This breakthrough report reaffirms IOM’s recommendation that health care professionals address patients’ “psychosocial” (practical, financial and emotional) concerns, along with medical needs, in order to provide the most comprehensive care.

CancerCare has long been looked to as the leading organization advocating the importance of psychosocial cancer care, and was instrumental in crafting recommendations for the IOM’s landmark 2007 report, “Cancer Care for the Whole Patient: Meeting Psychosocial Health Needs.”

The findings from that report, as well as from this most recent report, illustrate the crucial importance of providing care addressing patients’ myriad needs. CancerCare applauds the IOM for continuing to advocate for comprehensive patient care going beyond simply treating the disease.

Amy J. Berman, Senior Program Officer at the Hartford Foundation and celebrated health care blogger, provides a clear and concise rundown of the report on the Hartford Foundation’s blog, Health AGEenda. Amy also provided testimony, served as a reviewer for the report, and is included in the accompanying IOM video clip, which you can watch below.



AVONCares Supports CancerCare Financial Assistance for Women Facing Cancer

August 19, 2013

Being told that you have breast cancer or watching as a love one receives this diagnosis can turn your world upside down. Facing important medical decisions and managing difficult emotions can sometimes be overwhelming to everyone involved. But for many families, it is the tremendous financial cost of cancer treatment that presents the greatest challenge.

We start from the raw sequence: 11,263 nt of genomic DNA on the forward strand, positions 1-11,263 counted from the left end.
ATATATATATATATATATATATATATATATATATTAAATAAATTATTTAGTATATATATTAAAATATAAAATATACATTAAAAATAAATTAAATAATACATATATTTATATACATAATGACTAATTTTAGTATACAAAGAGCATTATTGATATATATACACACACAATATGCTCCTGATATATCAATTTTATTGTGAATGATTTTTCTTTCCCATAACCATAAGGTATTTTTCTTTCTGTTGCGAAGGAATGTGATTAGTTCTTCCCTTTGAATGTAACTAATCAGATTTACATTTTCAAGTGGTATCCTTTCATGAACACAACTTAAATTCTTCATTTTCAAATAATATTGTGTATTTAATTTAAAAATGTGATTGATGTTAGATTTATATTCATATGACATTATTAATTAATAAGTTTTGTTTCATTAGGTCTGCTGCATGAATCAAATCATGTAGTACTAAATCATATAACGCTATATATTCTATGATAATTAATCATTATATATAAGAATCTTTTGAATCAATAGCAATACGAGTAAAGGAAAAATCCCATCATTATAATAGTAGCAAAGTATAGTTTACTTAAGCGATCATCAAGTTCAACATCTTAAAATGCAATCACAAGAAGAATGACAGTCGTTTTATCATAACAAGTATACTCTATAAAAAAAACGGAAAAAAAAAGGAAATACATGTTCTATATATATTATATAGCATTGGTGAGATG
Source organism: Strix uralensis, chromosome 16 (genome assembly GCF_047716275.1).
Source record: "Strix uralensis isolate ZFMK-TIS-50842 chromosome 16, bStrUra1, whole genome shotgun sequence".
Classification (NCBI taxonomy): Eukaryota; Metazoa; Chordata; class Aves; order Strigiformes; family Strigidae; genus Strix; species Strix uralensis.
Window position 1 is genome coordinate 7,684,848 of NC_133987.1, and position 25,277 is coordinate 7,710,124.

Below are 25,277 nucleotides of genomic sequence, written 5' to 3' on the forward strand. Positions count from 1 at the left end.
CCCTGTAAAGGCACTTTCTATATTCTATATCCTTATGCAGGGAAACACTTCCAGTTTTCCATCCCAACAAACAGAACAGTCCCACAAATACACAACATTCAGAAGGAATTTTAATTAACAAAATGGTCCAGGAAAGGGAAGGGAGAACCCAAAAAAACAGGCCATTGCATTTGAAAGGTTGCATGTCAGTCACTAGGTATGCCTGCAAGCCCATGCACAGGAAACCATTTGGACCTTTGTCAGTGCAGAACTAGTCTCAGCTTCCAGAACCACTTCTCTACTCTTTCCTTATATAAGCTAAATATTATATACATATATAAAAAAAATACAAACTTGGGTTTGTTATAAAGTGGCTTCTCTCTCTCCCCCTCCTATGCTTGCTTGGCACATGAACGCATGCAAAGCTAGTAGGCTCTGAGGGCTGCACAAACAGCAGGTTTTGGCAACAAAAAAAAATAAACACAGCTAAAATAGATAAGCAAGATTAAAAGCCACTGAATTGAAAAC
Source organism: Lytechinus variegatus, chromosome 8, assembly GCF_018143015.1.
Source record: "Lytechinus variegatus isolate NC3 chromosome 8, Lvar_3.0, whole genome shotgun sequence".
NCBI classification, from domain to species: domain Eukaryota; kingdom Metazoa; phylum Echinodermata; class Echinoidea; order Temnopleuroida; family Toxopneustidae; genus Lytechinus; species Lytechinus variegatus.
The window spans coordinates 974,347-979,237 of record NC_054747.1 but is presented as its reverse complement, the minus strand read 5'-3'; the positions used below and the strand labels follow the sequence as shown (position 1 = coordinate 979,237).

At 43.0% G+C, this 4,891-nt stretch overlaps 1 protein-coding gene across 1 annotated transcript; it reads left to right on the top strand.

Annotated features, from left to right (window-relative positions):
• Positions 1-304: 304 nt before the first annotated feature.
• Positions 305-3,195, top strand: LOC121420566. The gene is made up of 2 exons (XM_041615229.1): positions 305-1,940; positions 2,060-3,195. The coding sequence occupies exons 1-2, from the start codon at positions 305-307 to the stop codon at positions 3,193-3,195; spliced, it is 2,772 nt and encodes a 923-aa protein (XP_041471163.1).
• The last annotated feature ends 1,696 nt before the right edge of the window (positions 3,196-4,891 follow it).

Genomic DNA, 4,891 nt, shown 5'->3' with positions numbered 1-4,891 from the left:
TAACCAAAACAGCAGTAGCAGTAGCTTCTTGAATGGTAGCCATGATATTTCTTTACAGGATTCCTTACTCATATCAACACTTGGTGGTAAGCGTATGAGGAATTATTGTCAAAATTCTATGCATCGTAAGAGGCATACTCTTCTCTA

The financial impact of a cancer diagnosis is oftentimes overlooked and under-discussed. The inability to go to work and provide for one’s family, paired with medical and practical costs, can result in patients feeling lost and unsure of where to turn for help.

Donna came to CancerCare after she was diagnosed with breast cancer and facing a financial crisis. “I was overwhelmed with emotions, questions, concerns, and yes, sometimes fear. Because I was laid off from my job just short of a year before being diagnosed with aggressive stage-II cancer, I had nowhere else to go, since my treatments were overwhelming and left me with no energy to work. CancerCare came through for me, helping me to attend my daily radiation treatments that extended for seven weeks.”

Since 2000, The Avon Foundation for Women has generously supported CancerCare‘s financial assistance services, educational programs and publications for underserved women facing breast cancer. AVONCares, a partnership between CancerCare and the Avon Foundation for Women, provides limited financial assistance to underserved women for homecare, child care and transportation. Over the past 13 years of our partnership, the Avon Foundation has provided more than $20,000,000 to more than 65,000 women from all 50 states.

Remember to reach out for support—medical debt can cause emotional stress, but there are resources available to provide relief. Learn more about CancerCare’s financial assistance services, and view all of our support services for people affected by breast cancer, including counseling, support groups and education.

Support for CancerCare and the Avon Cares program is made possible by funds raised through the Avon Walk for Breast Cancer series. For more information, visit


“Ices for Andrea” Gives Back to CancerCare®

August 14, 2013